COLUMBUS —Teradja Mitchell knows the path in front of him at Ohio State.
He knows there’s a format, a master plan, that comes with being a Buckeyes linebacker. He has seen it in action for three seasons. Mitchell had the chance to watch four hard-working grinders lay out the plan for he and his pair of classmates in the linebacker room.
Now, Mitchell must put that plan to good use this spring and into the summer. This spring is Mitchell’s first at Ohio State in which the depth chart seems to be in his favor. And if he follows that path set forth by Buckeyes linebackers before him, he has a chance to be the next star of the Silver Bullets defense.
“There’s been a blueprint set up with those four guys that just left,” Mitchell said. “I just kind of followed the blueprint and just stepped into the role. I have to be the leader in the room now, being the older guy, me, Dallas and K’Vaughan. So it just kind of comes natural to me because we’ve seen what it takes to lead the unit. Just following the footsteps of the older guys.”
The plan could have crumbled after Mitchell’s freshman year when former linebacker’s coach Billy Davis departed the program. After Ryan Day took over for Urban Meyer, he brought in Al Washington from Michigan to lead the linebackers unit. Coaching changes aren’t always easy for young players. Mitchell made sure to stick with the Buckeyes. Washington has made the expectations clear inside the linebackers room.
Washington knows what it takes to be an Ohio State linebacker. His father played linebacker for the Buckeyes. So when it comes to helping Mitchell reach his potential — another part of the plan — Washington has been helping him for two seasons.
“The standard of Ohio State linebackers, this thing, it goes well beyond, years, so we talk about that all the time,” Washington said. “We’re aware of that. … The standard is the standard. That’s non-negotiable. That’s something that we have to, when we do our day-to-day business, something we have to think in the back of our mind. The guys that are in the room now, they’ve worked really, really hard. They’ve taken advantage of their gaps in time to earn that position, that standard of being a linebacker. But they have to continue to do it. It’s a day-to-day thing.
“We’ve got to see better. Every day, it’s a daily thing. They do have work to do. They do have to continue to take advantage of they time that they have to get better and to uphold that standard.”
This plan, reaching that standard, wasn’t always easy for Mitchell, a former top-50 recruit from Virginia Beach. He watched Pete Werner, Tuf Borland and Braon Browning create a logjam at the top of the depth chart. As Justin Hilliard emerged in the last two seasons, he began to find the field before Mitchell, too. But now all four of those linebackers are graduated and off to the NFL draft.
Mitchell paid his dues as he watched those four from the sideline for three seasons. The returns already seem to be promising.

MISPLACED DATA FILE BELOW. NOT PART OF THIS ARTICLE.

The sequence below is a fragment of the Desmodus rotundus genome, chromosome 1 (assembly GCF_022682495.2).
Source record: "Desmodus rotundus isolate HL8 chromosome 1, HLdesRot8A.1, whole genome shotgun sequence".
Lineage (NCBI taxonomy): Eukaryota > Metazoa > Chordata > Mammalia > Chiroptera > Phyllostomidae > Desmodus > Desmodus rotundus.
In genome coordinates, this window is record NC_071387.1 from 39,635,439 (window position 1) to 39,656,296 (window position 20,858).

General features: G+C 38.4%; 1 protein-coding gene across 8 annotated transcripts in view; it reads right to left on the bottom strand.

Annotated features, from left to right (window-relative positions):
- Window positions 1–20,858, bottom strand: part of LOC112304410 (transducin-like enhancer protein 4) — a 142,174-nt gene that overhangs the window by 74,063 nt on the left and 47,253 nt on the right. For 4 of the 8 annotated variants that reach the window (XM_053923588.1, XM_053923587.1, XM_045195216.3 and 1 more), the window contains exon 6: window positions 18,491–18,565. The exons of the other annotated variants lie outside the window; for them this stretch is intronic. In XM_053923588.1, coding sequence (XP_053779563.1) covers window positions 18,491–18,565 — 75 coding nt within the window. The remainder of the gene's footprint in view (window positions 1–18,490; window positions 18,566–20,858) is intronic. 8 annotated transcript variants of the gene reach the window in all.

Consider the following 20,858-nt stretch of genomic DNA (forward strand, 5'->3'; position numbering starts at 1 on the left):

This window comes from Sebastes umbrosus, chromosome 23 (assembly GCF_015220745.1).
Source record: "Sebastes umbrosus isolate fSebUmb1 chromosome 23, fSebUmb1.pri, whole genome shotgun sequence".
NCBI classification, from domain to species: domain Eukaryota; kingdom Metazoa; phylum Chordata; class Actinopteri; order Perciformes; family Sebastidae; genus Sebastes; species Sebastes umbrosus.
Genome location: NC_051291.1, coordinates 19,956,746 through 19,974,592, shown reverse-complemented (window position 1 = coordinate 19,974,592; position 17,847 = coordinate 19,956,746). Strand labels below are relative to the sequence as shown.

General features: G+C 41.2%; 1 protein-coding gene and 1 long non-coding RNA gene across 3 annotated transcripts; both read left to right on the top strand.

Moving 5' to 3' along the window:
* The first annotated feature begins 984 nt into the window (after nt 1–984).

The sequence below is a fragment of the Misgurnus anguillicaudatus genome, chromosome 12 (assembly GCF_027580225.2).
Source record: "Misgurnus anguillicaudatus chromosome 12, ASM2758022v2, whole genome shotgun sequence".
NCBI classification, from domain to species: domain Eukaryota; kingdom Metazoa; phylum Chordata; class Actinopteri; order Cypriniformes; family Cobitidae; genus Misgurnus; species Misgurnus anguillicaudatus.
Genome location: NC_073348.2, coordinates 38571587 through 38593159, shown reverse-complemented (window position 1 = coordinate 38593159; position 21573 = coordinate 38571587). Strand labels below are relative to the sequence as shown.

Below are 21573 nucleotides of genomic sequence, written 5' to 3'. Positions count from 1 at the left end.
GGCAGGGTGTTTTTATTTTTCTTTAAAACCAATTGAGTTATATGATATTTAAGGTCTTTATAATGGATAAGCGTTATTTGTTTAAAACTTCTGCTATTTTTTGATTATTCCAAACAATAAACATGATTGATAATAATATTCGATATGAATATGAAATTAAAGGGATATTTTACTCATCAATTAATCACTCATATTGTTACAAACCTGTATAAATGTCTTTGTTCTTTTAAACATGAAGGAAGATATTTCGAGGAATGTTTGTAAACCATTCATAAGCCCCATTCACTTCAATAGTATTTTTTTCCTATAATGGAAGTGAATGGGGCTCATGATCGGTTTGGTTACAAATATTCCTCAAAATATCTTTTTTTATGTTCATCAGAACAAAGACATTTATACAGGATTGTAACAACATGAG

“We just have the expectation to be the toughest and baddest unit on the team,” Mitchell said. “In the weight room, everywhere. Being a linebacker at Ohio State, you have to compete. You have to be a tough guy. Those guys like Tuf, Pete, Baron, Justin, that’s what they did. They came in and they worked every day. They just taught us. Coming in, Tuf Borland taught me how to work. Justin Hilliard taught me how to work. I just went under their wing.
“Now that I’m the older guy, it’s come natural to me. All I’ve known is work.”
As he waited his turn and took advantage of playing time when it came, Mitchell certainly learned. He learned how to play at a Big Ten level while handling his self-diagnosed performance anxiety. He learned how to be a better note-taker in the film room. Mitchell just learned how to grind to become the best player he can be.
Those three seasons of learning will come in handy around the Woody Hayes Athletic Center, especially now without the four leaders of the room in the building.
“When I came in here, I came in here humble, just ready to work and learn,” Mitchell said. “Just learning from guys like Tuf, Pete, Baron and Justin Hilliard. I just came in and learned from those guys. Obviously me being a natural leader, I just developed my leadership even more watching those guys. Now that I’m a senior, I have the ability to lead. It’s natural for me.”
As he enters his fourth season in the program, Mitchell understands the standard and what it takes to be a high-level linebacker for Ohio State. He had a front-row seat for the last three seasons, which featured consistent play from consistent players.
He had to wait his turn to show he can be the next great Buckeyes linebacker. Teradja Mitchell is ready to show what he learned during that time — and become next in line of talented players to come through Ohio State.
“It’s been very difficult,” Mitchell said. “But like I said, it’s a commitment I made to this program my junior year when I committed. I just, I’m all in on this program.
“I know in the end, it was going to work out for me, just kept my head down and worked every day. That’s all.”